I only picked up this book because of the title: my sh*t therapist. There is just something so intriguing and comical about it. Written by Michelle Thomas, the book is Michelle talking about her experience of living with a mental illness, and how she copes with it in her life. She suffered from a major depressive episode and wnated to ger her hands on everything and anything to come out of the miserable situation.
I love how she opens up the book: “First of all, no one ever lies down during therapy. There’s never anything to lie down on. It’s always a chair, most often an IKEA special. There’s alwats a table with a prominently placed box of off-brand tissues. Clocks are cunningly placed so that you can’t see them from your seat, but the therapist can from theirs. ‘This is your time.” You’ll hear that lot.”
When I read this, I knew how accurately she described this experience, because this is exactly how my therapist office is like. At times, my clients even asked me where the clock is!
Michelle is very open and honest about her mental health illness. She finds it scary and wants to hide it from her family and friend, for fear of being judged. She talks about how depression cannot always be seen in a person, for at times, it’s all hidden internally. “I just want to share what it’s like to navigate a life with mental illness, not just in the pole-to-pole journey from illness to wellness, but the day-to-day admin in between.” This is where the book really excels as she takes inside her life on what life is like on a daily basis. This is not sugar-coated book about how smoothly she sorts herself out. This is scary, gritty and downright messy but then she does go through some hard moments before she starts to heal.
“…Hearing stories from people from every corner of the mental health specturm, has taught me that while we can seek help from a million sources, we each have to find one that’s right for us, for our particular brand of madness.” This is something I say to a lot of my own clients or people who are looking for a therapist: you need to be able to find the right one for you, in order for you and therapist to do any kind of meaningful work together. Not all therapists will click with all kinds of clients.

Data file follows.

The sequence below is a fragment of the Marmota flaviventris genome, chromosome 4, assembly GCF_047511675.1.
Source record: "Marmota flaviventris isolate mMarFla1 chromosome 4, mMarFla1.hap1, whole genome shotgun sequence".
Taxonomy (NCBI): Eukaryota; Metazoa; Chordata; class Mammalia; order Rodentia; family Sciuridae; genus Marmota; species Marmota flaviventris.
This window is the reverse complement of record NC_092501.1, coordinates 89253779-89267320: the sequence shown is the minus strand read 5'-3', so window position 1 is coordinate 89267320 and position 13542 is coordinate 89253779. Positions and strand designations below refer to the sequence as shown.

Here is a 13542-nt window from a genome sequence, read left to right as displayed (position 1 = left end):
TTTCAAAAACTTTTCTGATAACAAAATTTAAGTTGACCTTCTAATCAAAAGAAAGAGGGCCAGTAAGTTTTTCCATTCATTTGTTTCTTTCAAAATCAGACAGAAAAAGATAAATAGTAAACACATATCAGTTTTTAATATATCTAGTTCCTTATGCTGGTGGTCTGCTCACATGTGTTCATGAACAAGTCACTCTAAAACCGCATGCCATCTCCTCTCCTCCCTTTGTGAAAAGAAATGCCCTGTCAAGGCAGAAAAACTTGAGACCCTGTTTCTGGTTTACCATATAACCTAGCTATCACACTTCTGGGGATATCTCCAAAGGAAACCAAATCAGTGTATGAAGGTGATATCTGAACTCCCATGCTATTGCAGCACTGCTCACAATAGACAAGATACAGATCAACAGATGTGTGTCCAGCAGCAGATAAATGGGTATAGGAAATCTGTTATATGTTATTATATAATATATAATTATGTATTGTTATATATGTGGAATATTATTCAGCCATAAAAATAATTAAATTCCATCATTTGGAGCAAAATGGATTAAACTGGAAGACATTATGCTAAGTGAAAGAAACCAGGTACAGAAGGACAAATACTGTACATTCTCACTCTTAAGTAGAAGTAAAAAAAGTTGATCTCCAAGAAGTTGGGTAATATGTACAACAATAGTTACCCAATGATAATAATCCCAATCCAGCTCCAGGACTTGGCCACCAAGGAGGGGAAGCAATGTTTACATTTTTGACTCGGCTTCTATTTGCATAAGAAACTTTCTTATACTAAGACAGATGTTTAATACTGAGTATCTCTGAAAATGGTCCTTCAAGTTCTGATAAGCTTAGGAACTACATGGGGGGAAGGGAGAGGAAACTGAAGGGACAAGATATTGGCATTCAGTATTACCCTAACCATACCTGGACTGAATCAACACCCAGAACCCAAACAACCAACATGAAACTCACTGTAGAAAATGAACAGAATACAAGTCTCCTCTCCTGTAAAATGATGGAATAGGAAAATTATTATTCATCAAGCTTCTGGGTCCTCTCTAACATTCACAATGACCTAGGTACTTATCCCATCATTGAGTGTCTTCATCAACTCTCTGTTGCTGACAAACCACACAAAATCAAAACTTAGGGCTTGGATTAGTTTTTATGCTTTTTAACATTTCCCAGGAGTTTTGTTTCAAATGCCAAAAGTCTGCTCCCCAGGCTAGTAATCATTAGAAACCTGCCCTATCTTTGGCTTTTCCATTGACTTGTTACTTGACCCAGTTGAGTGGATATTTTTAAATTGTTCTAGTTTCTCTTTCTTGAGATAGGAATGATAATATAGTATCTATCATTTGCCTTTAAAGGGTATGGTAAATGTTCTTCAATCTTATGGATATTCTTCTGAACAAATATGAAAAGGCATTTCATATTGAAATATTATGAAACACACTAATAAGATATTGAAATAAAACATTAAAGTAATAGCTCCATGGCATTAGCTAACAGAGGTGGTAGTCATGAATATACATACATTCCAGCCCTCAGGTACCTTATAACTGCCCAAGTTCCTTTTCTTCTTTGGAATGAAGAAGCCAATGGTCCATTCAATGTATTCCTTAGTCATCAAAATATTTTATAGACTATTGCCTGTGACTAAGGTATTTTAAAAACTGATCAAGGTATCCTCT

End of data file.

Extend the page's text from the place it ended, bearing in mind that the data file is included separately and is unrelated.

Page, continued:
She breaks down the book into the following aspects of her life: poor diagnosis, the last decade of her life, her job, medications, love life, her body, her haits, her home and her brilliant sh*t brain.
The book reads like a diary entry. The interesting she’s done is got some words from some of her friends from the online community she belongs. So we have a wide array of people from different backgrounds sharing their experience as well, which gives it a nice mix of input, along with the writer’s own.
The chapter that I read with most interest was about her experience with the different therapists she went to. In the UK, where Michelle is based, your therapists are assigned to you by the National Health Services. You don’t have the luxury of choosing your therapists, unless you go private. So her first experience with the therapist went horrible, as did her next one. She suffered for a year trying to find the right one, but then she found Elaine, the psychotherapist who just connected with Michelle instantly and vice versa. Elaine becomes that perfect springboard on which Michelle would throw everything at, and then getting it back, which allowed for Michelle to really see what’s been going on in her life.
She lists down several things on how to choose your therapist:
- Ask around: check with your friends who are in therapy, ask around how their experiences are with their therapists.
- Check their credentials: what have they studied, what are they trained in, how long have they been working for and so on
- Check your budget: can you afford a private one? Or will a government one suffice?
- Free Services: there may be some free therapists available (some NGO or government offices may provide free therapy services)
The other highlight for me in the book was her chapter on Habits, and how she managed to work her way around to getting her chores done, and cultivating positive habits.
This book is written by a woman, so some of the chapters, like the one on her love life, may not really resonate very well with the men, but it will give them a good insight into her mindset.
Over all, I enjoyed reading this book- I enjoy the wit and humour, the blatant honesty and the courage that shines through her as she struggles to work her way out of her depression.